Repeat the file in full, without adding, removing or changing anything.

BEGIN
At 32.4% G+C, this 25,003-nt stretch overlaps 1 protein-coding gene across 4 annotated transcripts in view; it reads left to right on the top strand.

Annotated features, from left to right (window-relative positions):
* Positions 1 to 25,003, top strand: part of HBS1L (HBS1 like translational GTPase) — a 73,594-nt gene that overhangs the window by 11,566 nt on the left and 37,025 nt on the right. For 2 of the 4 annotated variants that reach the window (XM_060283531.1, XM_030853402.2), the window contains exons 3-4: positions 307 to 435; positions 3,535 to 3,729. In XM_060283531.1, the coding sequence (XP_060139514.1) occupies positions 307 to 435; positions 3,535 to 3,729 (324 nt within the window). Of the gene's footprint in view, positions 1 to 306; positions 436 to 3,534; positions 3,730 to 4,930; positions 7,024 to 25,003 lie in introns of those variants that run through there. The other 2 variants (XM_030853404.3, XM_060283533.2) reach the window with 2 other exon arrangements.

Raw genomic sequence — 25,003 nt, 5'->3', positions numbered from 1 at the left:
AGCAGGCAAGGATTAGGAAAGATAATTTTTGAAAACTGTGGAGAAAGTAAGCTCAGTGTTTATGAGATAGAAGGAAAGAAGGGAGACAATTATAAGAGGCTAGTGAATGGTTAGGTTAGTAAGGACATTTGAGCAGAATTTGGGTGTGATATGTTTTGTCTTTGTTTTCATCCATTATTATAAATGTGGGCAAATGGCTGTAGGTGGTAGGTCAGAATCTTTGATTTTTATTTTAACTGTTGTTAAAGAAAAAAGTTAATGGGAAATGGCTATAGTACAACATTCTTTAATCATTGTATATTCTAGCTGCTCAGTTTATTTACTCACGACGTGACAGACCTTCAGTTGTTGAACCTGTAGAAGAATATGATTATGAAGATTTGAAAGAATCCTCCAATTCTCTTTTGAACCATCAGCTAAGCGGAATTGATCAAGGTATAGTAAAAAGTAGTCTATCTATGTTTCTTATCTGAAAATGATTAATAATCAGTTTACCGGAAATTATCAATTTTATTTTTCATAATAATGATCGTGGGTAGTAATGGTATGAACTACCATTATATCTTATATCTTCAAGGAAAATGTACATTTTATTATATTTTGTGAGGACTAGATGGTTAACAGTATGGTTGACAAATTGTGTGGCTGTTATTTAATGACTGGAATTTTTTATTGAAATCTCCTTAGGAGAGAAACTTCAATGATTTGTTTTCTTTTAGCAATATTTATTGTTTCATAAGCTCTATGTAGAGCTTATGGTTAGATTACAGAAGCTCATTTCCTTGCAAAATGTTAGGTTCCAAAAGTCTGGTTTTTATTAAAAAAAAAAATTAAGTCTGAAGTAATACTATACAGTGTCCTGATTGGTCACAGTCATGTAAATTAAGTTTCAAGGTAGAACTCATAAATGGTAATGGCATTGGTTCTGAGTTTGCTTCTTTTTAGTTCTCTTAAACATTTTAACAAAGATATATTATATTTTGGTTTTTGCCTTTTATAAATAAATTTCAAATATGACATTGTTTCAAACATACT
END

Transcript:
At 32.4% G+C, this 25,003-nt stretch overlaps 1 protein-coding gene across 4 annotated transcripts in view; it reads left to right on the top strand.

Annotated features, from left to right (window-relative positions):
* Positions 1 to 25,003, top strand: part of HBS1L (HBS1 like translational GTPase) — a 73,594-nt gene that overhangs the window by 11,566 nt on the left and 37,025 nt on the right. For 2 of the 4 annotated variants that reach the window (XM_060283531.1, XM_030853402.2), the window contains exons 3-4: positions 307 to 435; positions 3,535 to 3,729. In XM_060283531.1, the coding sequence (XP_060139514.1) occupies positions 307 to 435; positions 3,535 to 3,729 (324 nt within the window). Of the gene's footprint in view, positions 1 to 306; positions 436 to 3,534; positions 3,730 to 4,930; positions 7,024 to 25,003 lie in introns of those variants that run through there. The other 2 variants (XM_030853404.3, XM_060283533.2) reach the window with 2 other exon arrangements.

Raw genomic sequence — 25,003 nt, 5'->3', positions numbered from 1 at the left:
AGCAGGCAAGGATTAGGAAAGATAATTTTTGAAAACTGTGGAGAAAGTAAGCTCAGTGTTTATGAGATAGAAGGAAAGAAGGGAGACAATTATAAGAGGCTAGTGAATGGTTAGGTTAGTAAGGACATTTGAGCAGAATTTGGGTGTGATATGTTTTGTCTTTGTTTTCATCCATTATTATAAATGTGGGCAAATGGCTGTAGGTGGTAGGTCAGAATCTTTGATTTTTATTTTAACTGTTGTTAAAGAAAAAAGTTAATGGGAAATGGCTATAGTACAACATTCTTTAATCATTGTATATTCTAGCTGCTCAGTTTATTTACTCACGACGTGACAGACCTTCAGTTGTTGAACCTGTAGAAGAATATGATTATGAAGATTTGAAAGAATCCTCCAATTCTCTTTTGAACCATCAGCTAAGCGGAATTGATCAAGGTATAGTAAAAAGTAGTCTATCTATGTTTCTTATCTGAAAATGATTAATAATCAGTTTACCGGAAATTATCAATTTTATTTTTCATAATAATGATCGTGGGTAGTAATGGTATGAACTACCATTATATCTTATATCTTCAAGGAAAATGTACATTTTATTATATTTTGTGAGGACTAGATGGTTAACAGTATGGTTGACAAATTGTGTGGCTGTTATTTAATGACTGGAATTTTTTATTGAAATCTCCTTAGGAGAGAAACTTCAATGATTTGTTTTCTTTTAGCAATATTTATTGTTTCATAAGCTCTATGTAGAGCTTATGGTTAGATTACAGAAGCTCATTTCCTTGCAAAATGTTAGGTTCCAAAAGTCTGGTTTTTATTAAAAAAAAAAATTAAGTCTGAAGTAATACTATACAGTGTCCTGATTGGTCACAGTCATGTAAATTAAGTTTCAAGGTAGAACTCATAAATGGTAATGGCATTGGTTCTGAGTTTGCTTCTTTTTAGTTCTCTTAAACATTTTAACAAAGATATATTATATTTTGGTTTTTGCCTTTTATAAATAAATTTCAAATATGACATTGTTTCAAACATACT